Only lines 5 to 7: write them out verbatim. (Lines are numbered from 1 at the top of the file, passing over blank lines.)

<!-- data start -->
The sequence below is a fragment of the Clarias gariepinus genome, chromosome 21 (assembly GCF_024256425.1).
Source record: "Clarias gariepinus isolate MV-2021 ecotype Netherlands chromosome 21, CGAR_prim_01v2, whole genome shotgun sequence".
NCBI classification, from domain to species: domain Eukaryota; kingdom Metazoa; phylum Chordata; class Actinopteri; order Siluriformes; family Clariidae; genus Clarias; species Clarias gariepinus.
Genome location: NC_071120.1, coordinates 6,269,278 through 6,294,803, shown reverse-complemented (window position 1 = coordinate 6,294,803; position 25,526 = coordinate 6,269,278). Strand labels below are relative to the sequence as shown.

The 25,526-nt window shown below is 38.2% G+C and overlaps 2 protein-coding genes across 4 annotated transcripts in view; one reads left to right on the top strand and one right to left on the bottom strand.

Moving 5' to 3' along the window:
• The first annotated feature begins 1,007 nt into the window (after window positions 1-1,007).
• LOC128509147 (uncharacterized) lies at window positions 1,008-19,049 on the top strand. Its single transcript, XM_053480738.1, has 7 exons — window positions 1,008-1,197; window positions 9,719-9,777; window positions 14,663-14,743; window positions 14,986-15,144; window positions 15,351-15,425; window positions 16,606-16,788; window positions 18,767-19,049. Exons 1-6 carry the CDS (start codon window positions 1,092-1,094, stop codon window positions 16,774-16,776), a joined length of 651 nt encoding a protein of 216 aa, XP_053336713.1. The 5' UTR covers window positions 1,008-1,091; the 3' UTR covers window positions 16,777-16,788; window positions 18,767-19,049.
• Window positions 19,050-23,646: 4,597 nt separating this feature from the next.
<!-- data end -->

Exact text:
The 25,526-nt window shown below is 38.2% G+C and overlaps 2 protein-coding genes across 4 annotated transcripts in view; one reads left to right on the top strand and one right to left on the bottom strand.

Moving 5' to 3' along the window:
• The first annotated feature begins 1,007 nt into the window (after window positions 1-1,007).